…no longer three.
I have spent the better part of this misty morning, hunched on a step stool at the MIT Press bookstore reading Rineke Dijkstra: A Retrospective. It is a large white book with a solitary female clad in yellow of European origin, posing sideways in a portrait. Her expression is mixed and suspicious and hiding in the open. In the book, it had the photographers personal history, an extensive interview (which I read thoroughly) and her photographs. She had some beautiful projects of longevity such as a young Bosnian immigrant girl from age five until her twenties and a French adolescent entering the Foreign Legion and transforming into a soldier. The “New Mothers” photographs of Dutch women having recently given birth, naked and holding their babies, especially touched my tender absence. I was not sad as I expected myself to be….but rather another feeling. Proud of these new mother’s strength and a sense that after what I have just been through, and still going through, and particularly despite that, I too can see myself with my newborn healthy babe… in a future untold to me.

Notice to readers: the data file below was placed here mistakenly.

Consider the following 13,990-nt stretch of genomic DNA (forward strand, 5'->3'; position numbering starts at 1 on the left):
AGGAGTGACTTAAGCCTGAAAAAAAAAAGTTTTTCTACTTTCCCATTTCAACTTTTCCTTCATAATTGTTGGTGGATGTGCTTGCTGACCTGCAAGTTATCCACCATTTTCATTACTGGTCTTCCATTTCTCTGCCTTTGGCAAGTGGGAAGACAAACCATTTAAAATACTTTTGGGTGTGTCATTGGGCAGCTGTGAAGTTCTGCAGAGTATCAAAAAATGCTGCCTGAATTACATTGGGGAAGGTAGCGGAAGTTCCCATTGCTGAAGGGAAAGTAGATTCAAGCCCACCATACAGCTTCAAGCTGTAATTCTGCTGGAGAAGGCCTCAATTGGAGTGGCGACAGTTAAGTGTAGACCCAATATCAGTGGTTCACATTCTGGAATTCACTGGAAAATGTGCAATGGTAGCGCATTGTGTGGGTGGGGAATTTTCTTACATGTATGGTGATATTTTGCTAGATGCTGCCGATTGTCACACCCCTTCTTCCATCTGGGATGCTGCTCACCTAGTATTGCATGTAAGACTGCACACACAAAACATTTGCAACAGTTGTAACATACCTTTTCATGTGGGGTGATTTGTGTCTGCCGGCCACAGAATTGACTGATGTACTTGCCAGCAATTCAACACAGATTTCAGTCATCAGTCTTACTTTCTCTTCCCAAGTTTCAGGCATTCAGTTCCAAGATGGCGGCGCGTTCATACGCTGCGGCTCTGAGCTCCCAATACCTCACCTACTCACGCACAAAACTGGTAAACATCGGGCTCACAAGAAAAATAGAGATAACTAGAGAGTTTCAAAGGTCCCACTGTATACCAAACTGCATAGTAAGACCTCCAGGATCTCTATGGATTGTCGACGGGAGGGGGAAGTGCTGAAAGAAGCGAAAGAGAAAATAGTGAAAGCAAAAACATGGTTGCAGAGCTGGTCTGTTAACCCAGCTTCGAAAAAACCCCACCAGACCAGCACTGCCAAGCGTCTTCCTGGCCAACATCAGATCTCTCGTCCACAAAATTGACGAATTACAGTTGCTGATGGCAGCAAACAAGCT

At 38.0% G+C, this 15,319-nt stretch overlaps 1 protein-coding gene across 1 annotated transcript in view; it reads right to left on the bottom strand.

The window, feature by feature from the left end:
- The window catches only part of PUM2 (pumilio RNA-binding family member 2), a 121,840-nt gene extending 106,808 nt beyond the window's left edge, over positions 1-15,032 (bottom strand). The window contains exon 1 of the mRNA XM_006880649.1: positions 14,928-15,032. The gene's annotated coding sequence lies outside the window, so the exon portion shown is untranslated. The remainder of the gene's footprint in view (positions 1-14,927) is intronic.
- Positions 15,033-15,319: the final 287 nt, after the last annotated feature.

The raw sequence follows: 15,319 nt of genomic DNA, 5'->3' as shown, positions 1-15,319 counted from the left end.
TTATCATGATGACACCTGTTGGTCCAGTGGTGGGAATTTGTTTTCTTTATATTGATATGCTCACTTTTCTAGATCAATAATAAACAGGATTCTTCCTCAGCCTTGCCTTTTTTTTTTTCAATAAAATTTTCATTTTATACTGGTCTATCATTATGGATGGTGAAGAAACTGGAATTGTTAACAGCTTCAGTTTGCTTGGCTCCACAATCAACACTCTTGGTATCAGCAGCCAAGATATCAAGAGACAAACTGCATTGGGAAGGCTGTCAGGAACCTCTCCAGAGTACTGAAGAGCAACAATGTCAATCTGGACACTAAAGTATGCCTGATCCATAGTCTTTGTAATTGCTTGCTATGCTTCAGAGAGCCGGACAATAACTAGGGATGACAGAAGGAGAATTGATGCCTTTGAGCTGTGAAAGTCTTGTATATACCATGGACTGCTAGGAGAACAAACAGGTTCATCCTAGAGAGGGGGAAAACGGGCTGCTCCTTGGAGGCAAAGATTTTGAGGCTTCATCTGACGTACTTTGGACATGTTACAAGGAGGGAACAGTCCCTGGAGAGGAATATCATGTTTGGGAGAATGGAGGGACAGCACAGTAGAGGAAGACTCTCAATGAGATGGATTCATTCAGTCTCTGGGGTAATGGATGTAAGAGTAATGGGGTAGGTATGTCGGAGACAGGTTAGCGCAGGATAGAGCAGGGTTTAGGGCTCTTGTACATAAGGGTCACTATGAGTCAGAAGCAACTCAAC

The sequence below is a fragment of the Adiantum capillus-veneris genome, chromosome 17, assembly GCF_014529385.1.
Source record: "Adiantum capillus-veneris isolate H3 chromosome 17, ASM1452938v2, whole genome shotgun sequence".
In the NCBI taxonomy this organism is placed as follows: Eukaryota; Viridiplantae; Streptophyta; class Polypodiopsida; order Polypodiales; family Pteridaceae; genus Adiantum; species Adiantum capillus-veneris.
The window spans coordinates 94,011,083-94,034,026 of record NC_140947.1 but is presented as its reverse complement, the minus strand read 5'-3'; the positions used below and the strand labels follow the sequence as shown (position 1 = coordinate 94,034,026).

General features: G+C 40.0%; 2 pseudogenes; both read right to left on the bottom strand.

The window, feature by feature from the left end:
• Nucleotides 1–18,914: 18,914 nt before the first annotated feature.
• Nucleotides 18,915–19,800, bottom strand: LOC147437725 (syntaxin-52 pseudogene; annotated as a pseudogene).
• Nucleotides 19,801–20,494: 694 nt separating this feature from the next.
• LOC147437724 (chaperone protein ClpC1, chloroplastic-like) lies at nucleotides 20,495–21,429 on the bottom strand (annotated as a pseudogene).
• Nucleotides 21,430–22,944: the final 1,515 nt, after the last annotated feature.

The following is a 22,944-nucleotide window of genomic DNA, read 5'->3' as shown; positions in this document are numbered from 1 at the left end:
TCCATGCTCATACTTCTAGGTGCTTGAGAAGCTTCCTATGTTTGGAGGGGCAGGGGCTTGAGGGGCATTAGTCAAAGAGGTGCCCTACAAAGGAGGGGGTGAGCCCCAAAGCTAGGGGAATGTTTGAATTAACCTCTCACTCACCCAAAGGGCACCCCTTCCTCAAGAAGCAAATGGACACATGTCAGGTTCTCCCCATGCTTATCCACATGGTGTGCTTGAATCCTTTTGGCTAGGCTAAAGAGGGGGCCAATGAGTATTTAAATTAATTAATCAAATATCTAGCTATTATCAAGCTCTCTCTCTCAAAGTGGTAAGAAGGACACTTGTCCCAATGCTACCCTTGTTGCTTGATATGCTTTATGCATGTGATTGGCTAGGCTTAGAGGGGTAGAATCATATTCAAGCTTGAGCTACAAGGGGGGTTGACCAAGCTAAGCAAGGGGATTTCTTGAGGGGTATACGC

I’ve been reading a lot since the incident and watching less films. It is as if my brain is craving verbal stimulation, of inspiration drawn from words and interviews of good authors such as Mary Karr and Kathryn Harrison and even fiction by the elegantly descriptive Fitzgerald and his Gatsby. Having no obligation of work has also given me some new life.
Walking around Cambridge in this damp overcast air synthesizes with my mood rather than pulling it to a separate down. I get the feeling of a sort of commensalism in which this stereotypically melancholy weather is of no affection to me. And thinking of seeing him after work and being able to pull my arms around him, knowing he understands just how I feel, keeps me grounded and surrounded by such love and security that I feel safety in this sadness and most importantly, I believe more and more in it’s transiency.